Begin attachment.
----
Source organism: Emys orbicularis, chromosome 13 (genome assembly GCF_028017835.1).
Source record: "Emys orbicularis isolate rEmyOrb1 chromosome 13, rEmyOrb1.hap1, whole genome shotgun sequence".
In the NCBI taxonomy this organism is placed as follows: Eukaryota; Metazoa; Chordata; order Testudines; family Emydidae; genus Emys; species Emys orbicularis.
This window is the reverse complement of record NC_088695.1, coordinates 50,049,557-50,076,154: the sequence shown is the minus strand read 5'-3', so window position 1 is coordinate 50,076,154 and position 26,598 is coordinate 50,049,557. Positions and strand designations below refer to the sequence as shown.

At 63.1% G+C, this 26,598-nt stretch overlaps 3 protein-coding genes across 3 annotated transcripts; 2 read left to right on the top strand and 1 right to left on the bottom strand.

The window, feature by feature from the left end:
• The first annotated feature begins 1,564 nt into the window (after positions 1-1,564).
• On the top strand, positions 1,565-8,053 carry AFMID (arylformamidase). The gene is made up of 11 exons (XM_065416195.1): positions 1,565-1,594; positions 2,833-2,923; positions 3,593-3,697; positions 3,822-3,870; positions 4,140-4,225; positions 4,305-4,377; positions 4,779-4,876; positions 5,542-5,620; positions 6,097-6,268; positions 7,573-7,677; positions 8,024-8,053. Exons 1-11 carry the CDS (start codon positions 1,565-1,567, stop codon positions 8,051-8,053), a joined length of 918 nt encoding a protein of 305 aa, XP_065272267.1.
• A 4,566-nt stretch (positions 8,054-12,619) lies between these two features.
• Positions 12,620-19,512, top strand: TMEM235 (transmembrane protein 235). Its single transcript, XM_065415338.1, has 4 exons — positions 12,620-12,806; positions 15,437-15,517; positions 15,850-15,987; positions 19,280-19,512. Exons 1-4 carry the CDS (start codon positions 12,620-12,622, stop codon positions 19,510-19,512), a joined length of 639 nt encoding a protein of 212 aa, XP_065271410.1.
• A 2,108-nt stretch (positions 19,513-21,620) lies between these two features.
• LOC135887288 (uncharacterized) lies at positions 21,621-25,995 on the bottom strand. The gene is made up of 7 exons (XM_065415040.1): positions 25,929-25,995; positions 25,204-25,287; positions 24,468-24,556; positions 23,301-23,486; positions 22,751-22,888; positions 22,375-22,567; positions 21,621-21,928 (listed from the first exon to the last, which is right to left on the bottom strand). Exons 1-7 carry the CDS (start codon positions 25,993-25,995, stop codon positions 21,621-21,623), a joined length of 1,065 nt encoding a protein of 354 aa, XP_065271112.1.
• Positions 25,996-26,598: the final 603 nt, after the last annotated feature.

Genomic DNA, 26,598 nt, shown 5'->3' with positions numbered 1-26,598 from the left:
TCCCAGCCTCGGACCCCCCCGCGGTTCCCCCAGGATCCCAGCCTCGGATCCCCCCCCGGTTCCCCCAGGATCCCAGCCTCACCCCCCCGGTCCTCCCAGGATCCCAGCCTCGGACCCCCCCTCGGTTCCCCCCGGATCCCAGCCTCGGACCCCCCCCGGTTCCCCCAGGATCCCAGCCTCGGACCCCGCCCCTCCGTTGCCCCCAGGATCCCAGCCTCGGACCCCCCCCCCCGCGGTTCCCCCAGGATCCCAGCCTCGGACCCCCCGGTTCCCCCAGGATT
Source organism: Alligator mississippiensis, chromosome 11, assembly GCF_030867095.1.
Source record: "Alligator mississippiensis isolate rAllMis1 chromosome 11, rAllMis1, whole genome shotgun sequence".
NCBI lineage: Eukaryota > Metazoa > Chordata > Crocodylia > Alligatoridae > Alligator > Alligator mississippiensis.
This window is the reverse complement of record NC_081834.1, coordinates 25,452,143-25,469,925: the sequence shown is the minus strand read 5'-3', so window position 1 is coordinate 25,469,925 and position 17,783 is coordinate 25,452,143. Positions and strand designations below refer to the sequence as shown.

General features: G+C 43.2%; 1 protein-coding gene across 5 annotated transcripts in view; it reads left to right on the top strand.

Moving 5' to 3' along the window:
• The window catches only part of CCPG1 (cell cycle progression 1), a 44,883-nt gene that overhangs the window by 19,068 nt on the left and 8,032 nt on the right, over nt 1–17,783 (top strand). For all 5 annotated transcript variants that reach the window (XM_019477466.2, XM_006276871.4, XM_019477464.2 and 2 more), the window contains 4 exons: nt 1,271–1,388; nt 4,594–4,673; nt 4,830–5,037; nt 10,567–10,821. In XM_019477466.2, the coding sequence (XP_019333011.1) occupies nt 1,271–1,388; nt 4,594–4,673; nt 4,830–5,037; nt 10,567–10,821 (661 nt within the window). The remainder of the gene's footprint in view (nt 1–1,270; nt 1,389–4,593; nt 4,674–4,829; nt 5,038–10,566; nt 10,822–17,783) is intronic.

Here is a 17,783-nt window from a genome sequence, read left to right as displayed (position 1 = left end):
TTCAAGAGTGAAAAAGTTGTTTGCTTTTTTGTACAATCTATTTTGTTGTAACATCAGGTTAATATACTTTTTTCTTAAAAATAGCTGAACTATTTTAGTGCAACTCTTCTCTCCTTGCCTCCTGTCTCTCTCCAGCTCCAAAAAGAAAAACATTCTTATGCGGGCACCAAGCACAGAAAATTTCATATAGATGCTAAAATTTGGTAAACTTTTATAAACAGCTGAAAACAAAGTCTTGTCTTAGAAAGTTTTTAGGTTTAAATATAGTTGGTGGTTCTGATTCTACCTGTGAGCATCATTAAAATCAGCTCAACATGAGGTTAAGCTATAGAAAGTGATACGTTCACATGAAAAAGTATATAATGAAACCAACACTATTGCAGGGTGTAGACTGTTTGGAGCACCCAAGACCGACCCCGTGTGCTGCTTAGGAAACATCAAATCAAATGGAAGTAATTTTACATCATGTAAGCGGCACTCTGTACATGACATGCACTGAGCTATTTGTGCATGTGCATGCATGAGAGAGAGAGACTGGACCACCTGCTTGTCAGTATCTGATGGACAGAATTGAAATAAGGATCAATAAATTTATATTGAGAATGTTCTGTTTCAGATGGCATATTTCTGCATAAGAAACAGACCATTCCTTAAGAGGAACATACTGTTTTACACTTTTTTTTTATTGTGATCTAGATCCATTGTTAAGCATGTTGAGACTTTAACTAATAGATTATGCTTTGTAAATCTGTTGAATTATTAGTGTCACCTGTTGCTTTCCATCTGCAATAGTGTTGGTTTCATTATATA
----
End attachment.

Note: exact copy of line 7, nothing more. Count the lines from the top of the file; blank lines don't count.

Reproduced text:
• The first annotated feature begins 1,564 nt into the window (after positions 1-1,564).